Career Insight

How to Build Your UX Design Portfolio

design portfolio

User experience (UX) designers are experts in using their creativity, technical skills, and understanding of their audience to shape a user’s digital experience in an application, website, or other online product or service. If you’re a UX designer ready to lend your talents to an organization you believe in, you’ll want to showcase your skills, experience, and work in a way that maximizes your possibilities of getting the job. Enter the UX design portfolio, one of the most important assets in your job search process. Learn how to put it together below!

Choose Your Portfolio

One of the first questions you’ll ask as you prepare to showcase your UX design work is, what type of portfolio should I build? Your answer may change depending on the type of position you’re after, along with the experience you have. These are the most common types of portfolios: (Keep in mind your portfolio may include aspects of all three or two.)

  • UX Design: A UX design portfolio is elegant, easy to maneuver, and visually appealing. It should include your most creative and impressive work, along with a description of each.
  • UX Research: This is the process of studying your audience to understand their needs in the user experience. Similar to the UX design portfolio, a UX research portfolio will also showcase work. However, the approach will differ slightly. For instance, it may rely more on case studies, highlight the research you’ve done, and emphasize solutions you produced in the span of a project.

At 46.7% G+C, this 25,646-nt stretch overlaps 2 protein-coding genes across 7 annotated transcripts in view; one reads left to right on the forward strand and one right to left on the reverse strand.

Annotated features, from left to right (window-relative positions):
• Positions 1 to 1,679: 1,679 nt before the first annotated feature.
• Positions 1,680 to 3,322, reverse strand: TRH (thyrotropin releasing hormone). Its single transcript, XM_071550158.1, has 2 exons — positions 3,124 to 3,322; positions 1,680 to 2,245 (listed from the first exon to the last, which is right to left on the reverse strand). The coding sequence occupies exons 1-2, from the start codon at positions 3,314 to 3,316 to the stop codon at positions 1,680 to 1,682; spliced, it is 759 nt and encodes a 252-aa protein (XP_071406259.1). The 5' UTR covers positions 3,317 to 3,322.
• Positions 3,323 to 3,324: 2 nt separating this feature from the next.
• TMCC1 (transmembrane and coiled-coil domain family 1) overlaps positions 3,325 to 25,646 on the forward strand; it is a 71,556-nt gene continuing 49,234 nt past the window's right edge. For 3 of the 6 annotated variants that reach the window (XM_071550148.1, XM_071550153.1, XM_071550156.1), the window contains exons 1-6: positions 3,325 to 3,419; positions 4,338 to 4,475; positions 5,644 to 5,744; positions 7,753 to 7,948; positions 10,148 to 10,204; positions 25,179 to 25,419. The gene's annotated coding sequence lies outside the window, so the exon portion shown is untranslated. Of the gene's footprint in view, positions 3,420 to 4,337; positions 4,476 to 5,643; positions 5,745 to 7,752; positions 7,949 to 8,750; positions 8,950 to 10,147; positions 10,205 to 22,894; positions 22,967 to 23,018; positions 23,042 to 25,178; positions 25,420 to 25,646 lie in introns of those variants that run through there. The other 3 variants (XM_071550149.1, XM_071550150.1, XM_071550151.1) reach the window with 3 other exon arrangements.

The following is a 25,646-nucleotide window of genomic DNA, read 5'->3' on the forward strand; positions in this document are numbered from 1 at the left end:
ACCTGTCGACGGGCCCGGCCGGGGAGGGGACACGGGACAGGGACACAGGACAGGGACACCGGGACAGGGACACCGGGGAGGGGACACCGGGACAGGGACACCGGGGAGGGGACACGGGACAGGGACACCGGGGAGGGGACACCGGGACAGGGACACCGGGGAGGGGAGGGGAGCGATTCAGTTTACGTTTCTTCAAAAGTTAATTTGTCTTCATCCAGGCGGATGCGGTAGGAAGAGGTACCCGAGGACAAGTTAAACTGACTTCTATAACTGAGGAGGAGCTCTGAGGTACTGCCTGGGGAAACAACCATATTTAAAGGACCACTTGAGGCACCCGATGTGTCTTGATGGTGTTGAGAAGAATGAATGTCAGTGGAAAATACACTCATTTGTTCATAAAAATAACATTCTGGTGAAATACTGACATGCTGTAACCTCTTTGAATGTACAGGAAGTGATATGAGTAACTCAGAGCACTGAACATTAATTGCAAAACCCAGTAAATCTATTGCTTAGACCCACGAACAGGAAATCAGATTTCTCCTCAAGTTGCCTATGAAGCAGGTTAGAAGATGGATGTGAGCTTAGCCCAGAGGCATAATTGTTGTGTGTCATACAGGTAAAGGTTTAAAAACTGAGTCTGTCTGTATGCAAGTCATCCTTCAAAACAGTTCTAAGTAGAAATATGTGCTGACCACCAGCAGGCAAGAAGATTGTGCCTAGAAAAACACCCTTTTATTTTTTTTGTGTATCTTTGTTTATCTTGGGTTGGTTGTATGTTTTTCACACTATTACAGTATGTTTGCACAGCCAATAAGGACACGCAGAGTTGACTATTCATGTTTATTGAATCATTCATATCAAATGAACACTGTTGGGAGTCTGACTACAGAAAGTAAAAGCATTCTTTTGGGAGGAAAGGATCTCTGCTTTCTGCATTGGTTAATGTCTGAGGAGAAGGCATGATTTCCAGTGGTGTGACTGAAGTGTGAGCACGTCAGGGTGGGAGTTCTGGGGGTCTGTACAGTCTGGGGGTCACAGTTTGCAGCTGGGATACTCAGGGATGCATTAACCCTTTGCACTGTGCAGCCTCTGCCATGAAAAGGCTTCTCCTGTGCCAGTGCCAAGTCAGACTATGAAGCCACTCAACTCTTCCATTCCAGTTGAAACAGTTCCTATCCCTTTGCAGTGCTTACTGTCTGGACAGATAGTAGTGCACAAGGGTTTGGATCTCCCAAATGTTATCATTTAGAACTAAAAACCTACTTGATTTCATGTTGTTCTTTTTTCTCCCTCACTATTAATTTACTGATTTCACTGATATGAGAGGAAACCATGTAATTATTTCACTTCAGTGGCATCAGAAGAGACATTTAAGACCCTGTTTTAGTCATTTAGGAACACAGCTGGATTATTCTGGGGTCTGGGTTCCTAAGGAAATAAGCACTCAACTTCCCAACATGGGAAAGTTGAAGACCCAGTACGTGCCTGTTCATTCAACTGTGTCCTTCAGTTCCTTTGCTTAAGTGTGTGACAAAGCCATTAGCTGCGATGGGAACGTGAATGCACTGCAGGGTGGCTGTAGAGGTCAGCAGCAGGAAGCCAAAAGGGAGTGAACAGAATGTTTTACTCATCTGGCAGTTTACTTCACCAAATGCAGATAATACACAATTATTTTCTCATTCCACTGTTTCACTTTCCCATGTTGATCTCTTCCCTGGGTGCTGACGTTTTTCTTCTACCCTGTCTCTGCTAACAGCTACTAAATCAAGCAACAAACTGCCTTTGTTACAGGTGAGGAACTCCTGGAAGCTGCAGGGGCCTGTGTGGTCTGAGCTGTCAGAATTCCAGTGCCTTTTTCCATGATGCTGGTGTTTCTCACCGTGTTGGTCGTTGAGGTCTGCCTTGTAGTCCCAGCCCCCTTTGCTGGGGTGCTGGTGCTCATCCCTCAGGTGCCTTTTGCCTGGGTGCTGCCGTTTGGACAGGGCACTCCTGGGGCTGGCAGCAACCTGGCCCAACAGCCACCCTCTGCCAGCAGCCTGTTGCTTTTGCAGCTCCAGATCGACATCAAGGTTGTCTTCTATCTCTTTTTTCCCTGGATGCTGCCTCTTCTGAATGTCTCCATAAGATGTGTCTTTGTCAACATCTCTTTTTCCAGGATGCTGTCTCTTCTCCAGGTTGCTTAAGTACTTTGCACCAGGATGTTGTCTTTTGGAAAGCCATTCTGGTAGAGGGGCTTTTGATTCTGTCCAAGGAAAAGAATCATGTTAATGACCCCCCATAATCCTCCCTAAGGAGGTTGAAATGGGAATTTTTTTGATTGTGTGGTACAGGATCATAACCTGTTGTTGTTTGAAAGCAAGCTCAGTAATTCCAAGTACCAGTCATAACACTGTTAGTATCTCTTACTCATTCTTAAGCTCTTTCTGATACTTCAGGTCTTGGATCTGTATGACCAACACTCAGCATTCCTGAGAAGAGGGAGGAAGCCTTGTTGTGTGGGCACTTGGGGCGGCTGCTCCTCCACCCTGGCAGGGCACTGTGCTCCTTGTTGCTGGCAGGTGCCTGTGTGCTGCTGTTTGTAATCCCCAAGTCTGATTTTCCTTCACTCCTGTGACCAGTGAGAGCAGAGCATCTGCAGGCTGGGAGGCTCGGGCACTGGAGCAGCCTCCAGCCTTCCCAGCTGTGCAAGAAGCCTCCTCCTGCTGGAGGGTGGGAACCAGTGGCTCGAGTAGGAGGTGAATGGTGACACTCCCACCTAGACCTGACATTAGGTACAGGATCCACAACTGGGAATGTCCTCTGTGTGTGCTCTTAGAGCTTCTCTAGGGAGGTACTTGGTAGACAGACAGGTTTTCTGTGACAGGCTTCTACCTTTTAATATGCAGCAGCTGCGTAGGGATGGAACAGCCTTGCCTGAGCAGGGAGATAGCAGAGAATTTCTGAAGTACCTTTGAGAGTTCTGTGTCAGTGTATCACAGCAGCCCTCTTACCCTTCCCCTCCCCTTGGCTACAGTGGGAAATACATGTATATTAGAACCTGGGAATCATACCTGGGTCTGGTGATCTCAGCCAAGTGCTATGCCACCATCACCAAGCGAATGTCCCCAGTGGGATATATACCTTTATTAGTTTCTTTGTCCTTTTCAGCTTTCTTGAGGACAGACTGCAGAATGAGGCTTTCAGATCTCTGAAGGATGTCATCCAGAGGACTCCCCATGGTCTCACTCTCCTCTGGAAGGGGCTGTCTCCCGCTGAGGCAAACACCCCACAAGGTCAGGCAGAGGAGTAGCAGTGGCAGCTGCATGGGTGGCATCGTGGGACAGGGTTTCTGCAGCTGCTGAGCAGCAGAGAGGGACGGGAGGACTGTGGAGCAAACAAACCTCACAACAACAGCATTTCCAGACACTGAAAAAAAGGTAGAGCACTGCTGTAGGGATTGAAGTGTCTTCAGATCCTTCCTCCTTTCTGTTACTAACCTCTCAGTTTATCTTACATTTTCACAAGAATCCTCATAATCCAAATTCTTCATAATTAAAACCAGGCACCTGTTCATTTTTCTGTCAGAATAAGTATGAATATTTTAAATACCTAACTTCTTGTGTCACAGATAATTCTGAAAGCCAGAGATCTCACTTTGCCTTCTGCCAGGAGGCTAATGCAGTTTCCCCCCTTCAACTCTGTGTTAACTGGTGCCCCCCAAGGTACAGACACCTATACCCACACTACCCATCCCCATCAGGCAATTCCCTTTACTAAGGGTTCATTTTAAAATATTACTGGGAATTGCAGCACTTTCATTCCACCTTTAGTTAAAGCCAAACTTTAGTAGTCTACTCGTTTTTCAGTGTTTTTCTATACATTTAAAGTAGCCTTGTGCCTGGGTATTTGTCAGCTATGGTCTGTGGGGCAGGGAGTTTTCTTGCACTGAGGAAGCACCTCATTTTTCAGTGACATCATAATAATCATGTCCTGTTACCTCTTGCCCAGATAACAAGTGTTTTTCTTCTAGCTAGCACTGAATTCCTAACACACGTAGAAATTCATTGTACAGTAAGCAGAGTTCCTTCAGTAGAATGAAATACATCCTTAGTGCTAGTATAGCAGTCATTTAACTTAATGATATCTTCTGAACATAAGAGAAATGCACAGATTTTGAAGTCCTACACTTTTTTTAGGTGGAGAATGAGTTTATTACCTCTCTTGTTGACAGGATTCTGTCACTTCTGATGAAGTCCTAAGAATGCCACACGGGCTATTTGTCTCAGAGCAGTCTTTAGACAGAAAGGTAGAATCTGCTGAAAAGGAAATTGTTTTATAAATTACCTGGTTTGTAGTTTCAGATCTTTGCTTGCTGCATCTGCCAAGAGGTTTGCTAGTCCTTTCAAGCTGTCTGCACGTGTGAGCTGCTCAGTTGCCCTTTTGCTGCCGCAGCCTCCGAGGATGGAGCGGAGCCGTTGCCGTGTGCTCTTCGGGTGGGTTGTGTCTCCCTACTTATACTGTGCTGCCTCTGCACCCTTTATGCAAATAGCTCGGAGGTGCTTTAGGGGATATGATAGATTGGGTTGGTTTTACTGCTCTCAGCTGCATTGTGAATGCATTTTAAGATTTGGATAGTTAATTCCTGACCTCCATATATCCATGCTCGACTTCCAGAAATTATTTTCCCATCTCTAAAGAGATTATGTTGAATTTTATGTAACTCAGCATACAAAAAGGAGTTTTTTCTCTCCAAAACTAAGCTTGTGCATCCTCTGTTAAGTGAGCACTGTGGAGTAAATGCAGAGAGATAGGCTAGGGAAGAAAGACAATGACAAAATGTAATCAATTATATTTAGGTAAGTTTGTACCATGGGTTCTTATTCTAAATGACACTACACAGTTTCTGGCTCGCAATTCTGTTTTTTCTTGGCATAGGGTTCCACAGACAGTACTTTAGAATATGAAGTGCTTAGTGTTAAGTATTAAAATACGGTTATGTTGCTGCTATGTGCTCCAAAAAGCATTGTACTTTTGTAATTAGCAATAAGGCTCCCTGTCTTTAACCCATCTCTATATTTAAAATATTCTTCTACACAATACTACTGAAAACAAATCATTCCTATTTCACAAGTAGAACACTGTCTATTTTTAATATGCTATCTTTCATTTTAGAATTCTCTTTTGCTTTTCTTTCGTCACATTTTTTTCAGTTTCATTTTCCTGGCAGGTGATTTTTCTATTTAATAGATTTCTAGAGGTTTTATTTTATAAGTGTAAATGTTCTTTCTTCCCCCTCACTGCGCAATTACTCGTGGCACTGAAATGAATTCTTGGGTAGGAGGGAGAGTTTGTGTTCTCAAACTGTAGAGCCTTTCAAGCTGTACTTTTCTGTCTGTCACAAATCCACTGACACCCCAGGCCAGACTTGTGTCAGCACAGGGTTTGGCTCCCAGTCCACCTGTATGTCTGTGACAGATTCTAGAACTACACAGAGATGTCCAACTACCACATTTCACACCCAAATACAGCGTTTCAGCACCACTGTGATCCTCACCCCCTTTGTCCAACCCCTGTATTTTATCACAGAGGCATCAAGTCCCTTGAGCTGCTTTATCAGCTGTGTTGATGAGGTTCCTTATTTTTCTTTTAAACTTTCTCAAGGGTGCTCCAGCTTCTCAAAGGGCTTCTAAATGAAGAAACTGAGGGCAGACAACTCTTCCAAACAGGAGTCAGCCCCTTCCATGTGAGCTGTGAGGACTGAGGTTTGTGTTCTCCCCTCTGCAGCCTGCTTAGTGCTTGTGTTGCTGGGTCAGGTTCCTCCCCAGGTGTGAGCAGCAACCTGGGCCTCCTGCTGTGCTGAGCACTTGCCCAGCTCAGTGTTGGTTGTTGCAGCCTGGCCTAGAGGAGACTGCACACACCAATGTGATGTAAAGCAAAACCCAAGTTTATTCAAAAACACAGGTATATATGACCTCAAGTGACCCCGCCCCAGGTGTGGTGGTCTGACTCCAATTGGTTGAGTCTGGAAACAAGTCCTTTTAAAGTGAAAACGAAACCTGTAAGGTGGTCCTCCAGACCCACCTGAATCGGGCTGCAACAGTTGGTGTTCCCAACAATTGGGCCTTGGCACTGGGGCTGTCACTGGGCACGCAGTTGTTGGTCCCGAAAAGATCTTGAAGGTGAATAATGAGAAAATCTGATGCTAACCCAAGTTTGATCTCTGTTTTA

• UX Engineering: UX engineers generally act as a bridge between the design team and the software development team, prioritizing the processes of both. Therefore, this type of portfolio can include demonstrations of strengths that speak to the relationship between design and development.

Let’s Talk Layout

Your UX design portfolio should be created as a website, visually appealing, and easy to navigate. While you can choose to create a portfolio on platforms such as Dribbble and Behance, creating your own website will provide you more control over its layout. As you organize your portfolio, you’ll want to focus on:

  • Simplicity: The practice of UX design strives for efficient usability and visual appeal, and your UX portfolio should too. A portfolio that’s clean and simple will be easier to navigate, admire, and absorb.
  • Consistency: Use a consistent structure in your portfolio to showcase cohesion and your organizational skills. You’ll want to use headers, body copy, and footers to make your portfolio easy to navigate.
  • Hierarchy: Draw attention to your best work! Organizing your projects by size, color, typography, and other design elements can help the most impressive stand out.
  • Mobile Responsiveness: Hiring managers and recruiters may view your portfolio on a mobile device, so ensure your work is easy to read and navigate on smaller screens.
  • Image Quality: You’re a UX designer, so your portfolio should have an excellent user experience. This means using high-quality images and videos.